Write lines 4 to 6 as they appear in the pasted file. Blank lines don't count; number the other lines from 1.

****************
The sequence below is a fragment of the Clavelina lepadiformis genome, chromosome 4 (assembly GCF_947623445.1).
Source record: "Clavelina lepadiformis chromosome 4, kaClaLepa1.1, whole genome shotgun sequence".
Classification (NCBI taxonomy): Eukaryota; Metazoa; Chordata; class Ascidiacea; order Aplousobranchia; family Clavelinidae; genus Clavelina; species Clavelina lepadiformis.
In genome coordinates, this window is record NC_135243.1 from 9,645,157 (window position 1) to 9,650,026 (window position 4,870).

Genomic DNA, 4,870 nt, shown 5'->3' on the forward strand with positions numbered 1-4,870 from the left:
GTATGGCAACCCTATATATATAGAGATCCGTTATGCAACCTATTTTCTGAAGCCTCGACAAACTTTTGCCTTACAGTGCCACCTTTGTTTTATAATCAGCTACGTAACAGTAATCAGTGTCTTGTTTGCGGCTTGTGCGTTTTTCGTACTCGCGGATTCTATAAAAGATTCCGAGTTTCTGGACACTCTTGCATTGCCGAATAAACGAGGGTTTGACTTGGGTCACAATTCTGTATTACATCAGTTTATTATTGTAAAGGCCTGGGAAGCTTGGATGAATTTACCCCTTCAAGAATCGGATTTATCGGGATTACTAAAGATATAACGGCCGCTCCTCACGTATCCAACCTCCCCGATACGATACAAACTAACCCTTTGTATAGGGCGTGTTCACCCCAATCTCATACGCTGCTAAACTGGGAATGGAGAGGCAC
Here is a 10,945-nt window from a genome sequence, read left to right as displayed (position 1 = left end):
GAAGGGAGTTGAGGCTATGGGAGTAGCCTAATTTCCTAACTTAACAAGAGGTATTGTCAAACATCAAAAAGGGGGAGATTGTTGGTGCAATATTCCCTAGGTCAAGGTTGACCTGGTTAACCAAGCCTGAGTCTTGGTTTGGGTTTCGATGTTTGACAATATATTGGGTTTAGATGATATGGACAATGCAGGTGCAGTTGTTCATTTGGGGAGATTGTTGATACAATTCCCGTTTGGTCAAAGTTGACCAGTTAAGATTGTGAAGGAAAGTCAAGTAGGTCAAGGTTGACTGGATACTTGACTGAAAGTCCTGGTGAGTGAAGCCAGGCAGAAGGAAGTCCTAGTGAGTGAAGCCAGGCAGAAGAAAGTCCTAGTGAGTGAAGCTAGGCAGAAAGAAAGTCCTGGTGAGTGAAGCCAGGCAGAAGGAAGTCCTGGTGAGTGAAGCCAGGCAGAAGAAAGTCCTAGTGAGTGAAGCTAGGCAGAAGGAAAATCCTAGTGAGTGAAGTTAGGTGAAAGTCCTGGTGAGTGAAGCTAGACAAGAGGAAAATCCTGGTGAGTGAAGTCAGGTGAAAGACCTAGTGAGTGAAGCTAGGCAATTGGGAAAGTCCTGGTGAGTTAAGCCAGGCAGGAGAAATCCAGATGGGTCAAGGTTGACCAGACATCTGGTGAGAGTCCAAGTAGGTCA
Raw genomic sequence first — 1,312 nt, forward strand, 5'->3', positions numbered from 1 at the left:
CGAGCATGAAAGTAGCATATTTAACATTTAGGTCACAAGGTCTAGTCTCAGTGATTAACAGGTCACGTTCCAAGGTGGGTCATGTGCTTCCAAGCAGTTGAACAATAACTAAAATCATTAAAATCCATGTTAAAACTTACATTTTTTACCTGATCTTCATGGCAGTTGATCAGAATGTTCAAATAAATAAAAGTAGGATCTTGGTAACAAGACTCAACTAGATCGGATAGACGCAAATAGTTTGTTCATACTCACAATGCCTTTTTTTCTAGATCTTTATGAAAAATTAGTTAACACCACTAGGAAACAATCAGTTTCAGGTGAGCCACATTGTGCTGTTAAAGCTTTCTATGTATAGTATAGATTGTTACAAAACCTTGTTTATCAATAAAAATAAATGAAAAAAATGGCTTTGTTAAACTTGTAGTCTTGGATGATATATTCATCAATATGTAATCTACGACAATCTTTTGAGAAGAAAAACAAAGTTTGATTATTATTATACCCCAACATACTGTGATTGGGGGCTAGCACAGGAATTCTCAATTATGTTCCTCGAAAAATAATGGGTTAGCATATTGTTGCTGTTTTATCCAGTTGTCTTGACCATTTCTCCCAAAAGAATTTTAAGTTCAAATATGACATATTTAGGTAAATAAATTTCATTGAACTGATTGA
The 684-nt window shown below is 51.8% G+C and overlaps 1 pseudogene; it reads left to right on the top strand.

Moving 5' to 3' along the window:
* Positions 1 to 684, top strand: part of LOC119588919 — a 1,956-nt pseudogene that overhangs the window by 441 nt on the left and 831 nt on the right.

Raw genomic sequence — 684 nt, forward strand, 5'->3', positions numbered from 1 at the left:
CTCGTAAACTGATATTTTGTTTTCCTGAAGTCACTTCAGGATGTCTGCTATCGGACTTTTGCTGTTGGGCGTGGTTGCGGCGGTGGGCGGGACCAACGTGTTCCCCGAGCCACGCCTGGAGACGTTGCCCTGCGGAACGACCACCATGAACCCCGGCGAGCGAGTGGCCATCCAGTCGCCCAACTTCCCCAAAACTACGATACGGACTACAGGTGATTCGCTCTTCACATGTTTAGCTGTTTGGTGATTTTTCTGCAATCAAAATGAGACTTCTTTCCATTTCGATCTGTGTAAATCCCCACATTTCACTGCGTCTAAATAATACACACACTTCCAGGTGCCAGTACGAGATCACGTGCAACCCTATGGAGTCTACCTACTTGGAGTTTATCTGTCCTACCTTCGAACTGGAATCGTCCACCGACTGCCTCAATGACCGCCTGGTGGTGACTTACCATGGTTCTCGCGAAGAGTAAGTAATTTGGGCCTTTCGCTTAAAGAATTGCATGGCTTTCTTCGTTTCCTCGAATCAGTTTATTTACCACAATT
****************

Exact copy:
In genome coordinates, this window is record NC_135243.1 from 9,645,157 (window position 1) to 9,650,026 (window position 4,870).

Genomic DNA, 4,870 nt, shown 5'->3' on the forward strand with positions numbered 1-4,870 from the left:
GTATGGCAACCCTATATATATAGAGATCCGTTATGCAACCTATTTTCTGAAGCCTCGACAAACTTTTGCCTTACAGTGCCACCTTTGTTTTATAATCAGCTACGTAACAGTAATCAGTGTCTTGTTTGCGGCTTGTGCGTTTTTCGTACTCGCGGATTCTATAAAAGATTCCGAGTTTCTGGACACTCTTGCATTGCCGAATAAACGAGGGTTTGACTTGGGTCACAATTCTGTATTACATCAGTTTATTATTGTAAAGGCCTGGGAAGCTTGGATGAATTTACCCCTTCAAGAATCGGATTTATCGGGATTACTAAAGATATAACGGCCGCTCCTCACGTATCCAACCTCCCCGATACGATACAAACTAACCCTTTGTATAGGGCGTGTTCACCCCAATCTCATACGCTGCTAAACTGGGAATGGAGAGGCAC